How Meme Analysis Can Help Understand The Egyptian Revolution (Not)
A recent study in Revista de Comunicación offers an analysis of how narratives of the Egyptian revolution spread using the putative model of “meme analysis.” Alas, like every other study I have seen that seeks to apply the concept of memes to social and cultural analysis, it fails.
Summer Harlow’s “It was a ‘Facebook revolution’: Exploring the meme-like spread of narratives during the Egyptian protests” is, in the end, just a narrative analysis of a few English media texts with an effort to paste it over with the veneer of using “meme” to understand how the narratives spread.
This is only partly a review of this particular paper. I am actually using it to ponder the utility of “memetics” or “meme analysis,” an approach to culture too riddled with problems to get real traction, yet which refuses to die.
What’s a Meme, Anyway?
Meme is a term coined by the scientist Richard Dawkins in his 1979 book The Selfish Gene. It refers to a unit of culture, modeled on the concept of the gene, which travels and mutates much as genes do, and which Dawkins offers as a way to put the study of culture on a “scientific” basis.
It always gives me a pain when some physical scientist attempts to explain to social scientists how they should be doing their work. Usually, like Dawkins, they know next to nothing of the long intellectual history of social science, so they reinvent some 19th century concept and think they are bringing social science into the 20th or 21st century.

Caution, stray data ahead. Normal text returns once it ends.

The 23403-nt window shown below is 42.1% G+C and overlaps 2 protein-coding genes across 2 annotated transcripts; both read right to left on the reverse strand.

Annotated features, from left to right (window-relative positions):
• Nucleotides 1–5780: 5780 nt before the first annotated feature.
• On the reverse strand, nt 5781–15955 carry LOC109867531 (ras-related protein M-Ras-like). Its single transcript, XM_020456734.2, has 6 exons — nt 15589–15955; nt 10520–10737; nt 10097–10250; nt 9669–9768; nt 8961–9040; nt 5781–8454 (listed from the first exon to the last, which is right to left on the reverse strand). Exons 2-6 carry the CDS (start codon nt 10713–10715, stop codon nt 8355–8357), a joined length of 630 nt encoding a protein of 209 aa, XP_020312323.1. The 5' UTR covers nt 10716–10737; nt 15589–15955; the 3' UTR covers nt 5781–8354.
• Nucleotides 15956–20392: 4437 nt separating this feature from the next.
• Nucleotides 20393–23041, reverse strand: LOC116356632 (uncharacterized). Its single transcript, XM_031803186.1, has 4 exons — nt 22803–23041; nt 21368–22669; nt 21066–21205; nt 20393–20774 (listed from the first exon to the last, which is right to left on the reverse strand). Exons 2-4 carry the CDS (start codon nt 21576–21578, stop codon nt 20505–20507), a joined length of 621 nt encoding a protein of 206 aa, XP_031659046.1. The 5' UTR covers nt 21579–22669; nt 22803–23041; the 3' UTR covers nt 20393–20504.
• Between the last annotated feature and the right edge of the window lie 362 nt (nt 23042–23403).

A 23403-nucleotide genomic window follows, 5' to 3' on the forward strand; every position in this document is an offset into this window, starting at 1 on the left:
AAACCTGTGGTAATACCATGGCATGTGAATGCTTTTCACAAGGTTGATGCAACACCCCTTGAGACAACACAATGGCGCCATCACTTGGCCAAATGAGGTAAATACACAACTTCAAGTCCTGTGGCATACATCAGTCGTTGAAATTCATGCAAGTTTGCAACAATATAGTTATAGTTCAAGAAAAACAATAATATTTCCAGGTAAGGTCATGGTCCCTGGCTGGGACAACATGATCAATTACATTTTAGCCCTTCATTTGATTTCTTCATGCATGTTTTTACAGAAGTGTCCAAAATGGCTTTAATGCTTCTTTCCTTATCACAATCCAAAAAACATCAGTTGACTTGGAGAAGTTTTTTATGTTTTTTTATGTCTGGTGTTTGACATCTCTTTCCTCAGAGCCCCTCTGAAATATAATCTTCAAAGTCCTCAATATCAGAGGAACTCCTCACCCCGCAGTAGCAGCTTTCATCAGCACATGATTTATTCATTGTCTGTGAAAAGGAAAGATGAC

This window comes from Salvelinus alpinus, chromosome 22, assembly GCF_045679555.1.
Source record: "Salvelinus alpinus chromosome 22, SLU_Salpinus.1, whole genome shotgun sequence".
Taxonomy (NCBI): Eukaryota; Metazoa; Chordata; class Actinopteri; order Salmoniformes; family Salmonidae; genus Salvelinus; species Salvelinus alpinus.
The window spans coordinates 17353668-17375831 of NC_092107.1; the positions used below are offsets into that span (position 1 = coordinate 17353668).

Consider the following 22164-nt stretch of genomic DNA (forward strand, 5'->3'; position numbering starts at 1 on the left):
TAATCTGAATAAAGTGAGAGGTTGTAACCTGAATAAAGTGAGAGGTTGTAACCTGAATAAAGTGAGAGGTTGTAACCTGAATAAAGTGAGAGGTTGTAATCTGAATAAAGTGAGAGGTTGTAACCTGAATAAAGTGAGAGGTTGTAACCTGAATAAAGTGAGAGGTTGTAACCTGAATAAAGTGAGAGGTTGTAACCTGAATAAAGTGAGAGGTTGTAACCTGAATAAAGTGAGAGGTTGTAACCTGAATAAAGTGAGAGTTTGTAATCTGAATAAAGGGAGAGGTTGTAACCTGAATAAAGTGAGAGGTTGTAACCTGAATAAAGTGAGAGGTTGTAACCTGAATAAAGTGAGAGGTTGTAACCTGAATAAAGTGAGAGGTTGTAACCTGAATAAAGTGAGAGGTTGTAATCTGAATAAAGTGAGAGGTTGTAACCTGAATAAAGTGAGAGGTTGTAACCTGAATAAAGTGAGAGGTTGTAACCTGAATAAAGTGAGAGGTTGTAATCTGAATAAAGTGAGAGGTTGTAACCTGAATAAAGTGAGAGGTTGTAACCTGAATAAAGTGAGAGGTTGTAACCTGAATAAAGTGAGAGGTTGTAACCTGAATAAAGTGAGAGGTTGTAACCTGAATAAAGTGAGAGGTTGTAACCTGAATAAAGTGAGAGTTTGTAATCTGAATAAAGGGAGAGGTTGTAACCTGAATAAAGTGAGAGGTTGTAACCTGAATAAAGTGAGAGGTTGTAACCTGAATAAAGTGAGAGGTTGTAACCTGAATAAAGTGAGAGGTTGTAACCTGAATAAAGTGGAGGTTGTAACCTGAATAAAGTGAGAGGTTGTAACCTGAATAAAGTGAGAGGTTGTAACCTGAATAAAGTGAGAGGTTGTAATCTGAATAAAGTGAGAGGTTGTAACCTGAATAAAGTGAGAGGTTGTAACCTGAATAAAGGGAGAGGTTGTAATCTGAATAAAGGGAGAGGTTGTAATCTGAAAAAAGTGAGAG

In this case, it is diffusionism. Looking at the spread of culture by examining how discrete cultural elements move from place to place and are adapted by people to new contexts is very old. It remains at the foundation of much of archaeology and historical linguistics.
A lot of contemporary work on social and cultural change also derives from understanding how cultural forms–ideas, goods, practices–enter into new contexts and are adapted to new uses. The forms change, but so do the contexts.
Essentially, this is what I’m doing in Connected in Cairo. In Chapter Six, for example, if you consider McDonald’s–the Golden Arches, the menu, the cooking and management practices–as a meme or meme cluster, I am explaining how it mutates. I’m also discussing how some memes break off from the cluster and infect other meme complexes, so that some traditional koshary restaurants start resembling McDonalds.
But the mere fact that units of meaning exist, that they are organized into systems, that these systems adapt to contexts, and that cultural systems and practices continue because they provide social advantages to various groups does not require the concept of the meme at all. Semiotic and sociological concepts we currently have are sufficient and getting better.
For mimetics to be useful, a way to understand the nature of cultural units, and the mechanisms of their reproduction and mutation needs to be articulated.
Brief Aside: Dawkins Is Kind Of An Idiot
Before I go into the actual problems with meme theory, let me say that I have a strong prejudice against “memes” just because they were originated by Richard Dawkins.Outside of his own field of specialization–where he is quite a brilliant author–he is an idiot.